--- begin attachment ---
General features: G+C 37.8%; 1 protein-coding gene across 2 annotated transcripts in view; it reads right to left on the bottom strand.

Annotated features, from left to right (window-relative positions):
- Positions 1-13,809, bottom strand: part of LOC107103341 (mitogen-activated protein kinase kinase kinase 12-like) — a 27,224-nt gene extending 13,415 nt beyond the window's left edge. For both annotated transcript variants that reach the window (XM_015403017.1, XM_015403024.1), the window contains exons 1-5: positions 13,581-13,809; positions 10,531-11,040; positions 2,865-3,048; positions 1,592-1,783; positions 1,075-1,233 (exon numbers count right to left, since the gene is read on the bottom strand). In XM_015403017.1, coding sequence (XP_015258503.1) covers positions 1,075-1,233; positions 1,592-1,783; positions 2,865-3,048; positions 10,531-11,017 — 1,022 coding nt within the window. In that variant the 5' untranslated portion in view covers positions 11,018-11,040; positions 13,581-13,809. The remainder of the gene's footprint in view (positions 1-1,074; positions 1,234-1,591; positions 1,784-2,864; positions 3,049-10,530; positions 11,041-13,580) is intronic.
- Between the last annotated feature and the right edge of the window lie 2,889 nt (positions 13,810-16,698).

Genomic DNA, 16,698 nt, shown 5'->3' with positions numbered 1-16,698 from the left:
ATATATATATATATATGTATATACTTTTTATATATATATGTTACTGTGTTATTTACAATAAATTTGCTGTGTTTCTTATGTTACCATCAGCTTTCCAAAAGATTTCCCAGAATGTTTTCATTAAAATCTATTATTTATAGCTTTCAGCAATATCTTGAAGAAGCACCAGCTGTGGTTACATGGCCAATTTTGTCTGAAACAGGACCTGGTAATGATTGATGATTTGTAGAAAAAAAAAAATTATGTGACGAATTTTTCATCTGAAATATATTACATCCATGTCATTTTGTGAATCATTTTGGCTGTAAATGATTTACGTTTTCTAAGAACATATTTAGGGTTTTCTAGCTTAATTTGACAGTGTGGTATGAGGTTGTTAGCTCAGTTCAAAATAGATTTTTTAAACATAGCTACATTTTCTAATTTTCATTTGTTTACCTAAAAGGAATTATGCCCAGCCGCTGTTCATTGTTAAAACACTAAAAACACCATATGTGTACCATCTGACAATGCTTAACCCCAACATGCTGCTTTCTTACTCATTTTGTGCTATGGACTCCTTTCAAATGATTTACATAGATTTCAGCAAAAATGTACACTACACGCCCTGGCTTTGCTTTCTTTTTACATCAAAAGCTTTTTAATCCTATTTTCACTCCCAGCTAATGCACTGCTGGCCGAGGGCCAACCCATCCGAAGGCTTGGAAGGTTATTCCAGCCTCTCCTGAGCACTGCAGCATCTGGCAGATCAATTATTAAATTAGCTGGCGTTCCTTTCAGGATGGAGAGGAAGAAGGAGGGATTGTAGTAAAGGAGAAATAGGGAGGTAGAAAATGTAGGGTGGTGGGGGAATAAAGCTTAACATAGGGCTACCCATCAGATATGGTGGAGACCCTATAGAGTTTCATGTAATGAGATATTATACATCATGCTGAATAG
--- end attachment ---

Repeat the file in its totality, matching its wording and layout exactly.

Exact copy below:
General features: G+C 37.8%; 1 protein-coding gene across 2 annotated transcripts in view; it reads right to left on the bottom strand.

Annotated features, from left to right (window-relative positions):
- Positions 1-13,809, bottom strand: part of LOC107103341 (mitogen-activated protein kinase kinase kinase 12-like) — a 27,224-nt gene extending 13,415 nt beyond the window's left edge. For both annotated transcript variants that reach the window (XM_015403017.1, XM_015403024.1), the window contains exons 1-5: positions 13,581-13,809; positions 10,531-11,040; positions 2,865-3,048; positions 1,592-1,783; positions 1,075-1,233 (exon numbers count right to left, since the gene is read on the bottom strand). In XM_015403017.1, coding sequence (XP_015258503.1) covers positions 1,075-1,233; positions 1,592-1,783; positions 2,865-3,048; positions 10,531-11,017 — 1,022 coding nt within the window. In that variant the 5' untranslated portion in view covers positions 11,018-11,040; positions 13,581-13,809. The remainder of the gene's footprint in view (positions 1-1,074; positions 1,234-1,591; positions 1,784-2,864; positions 3,049-10,530; positions 11,041-13,580) is intronic.
- Between the last annotated feature and the right edge of the window lie 2,889 nt (positions 13,810-16,698).

Genomic DNA, 16,698 nt, shown 5'->3' with positions numbered 1-16,698 from the left:
ATATATATATATATATGTATATACTTTTTATATATATATGTTACTGTGTTATTTACAATAAATTTGCTGTGTTTCTTATGTTACCATCAGCTTTCCAAAAGATTTCCCAGAATGTTTTCATTAAAATCTATTATTTATAGCTTTCAGCAATATCTTGAAGAAGCACCAGCTGTGGTTACATGGCCAATTTTGTCTGAAACAGGACCTGGTAATGATTGATGATTTGTAGAAAAAAAAAAATTATGTGACGAATTTTTCATCTGAAATATATTACATCCATGTCATTTTGTGAATCATTTTGGCTGTAAATGATTTACGTTTTCTAAGAACATATTTAGGGTTTTCTAGCTTAATTTGACAGTGTGGTATGAGGTTGTTAGCTCAGTTCAAAATAGATTTTTTAAACATAGCTACATTTTCTAATTTTCATTTGTTTACCTAAAAGGAATTATGCCCAGCCGCTGTTCATTGTTAAAACACTAAAAACACCATATGTGTACCATCTGACAATGCTTAACCCCAACATGCTGCTTTCTTACTCATTTTGTGCTATGGACTCCTTTCAAATGATTTACATAGATTTCAGCAAAAATGTACACTACACGCCCTGGCTTTGCTTTCTTTTTACATCAAAAGCTTTTTAATCCTATTTTCACTCCCAGCTAATGCACTGCTGGCCGAGGGCCAACCCATCCGAAGGCTTGGAAGGTTATTCCAGCCTCTCCTGAGCACTGCAGCATCTGGCAGATCAATTATTAAATTAGCTGGCGTTCCTTTCAGGATGGAGAGGAAGAAGGAGGGATTGTAGTAAAGGAGAAATAGGGAGGTAGAAAATGTAGGGTGGTGGGGGAATAAAGCTTAACATAGGGCTACCCATCAGATATGGTGGAGACCCTATAGAGTTTCATGTAATGAGATATTATACATCATGCTGAATAG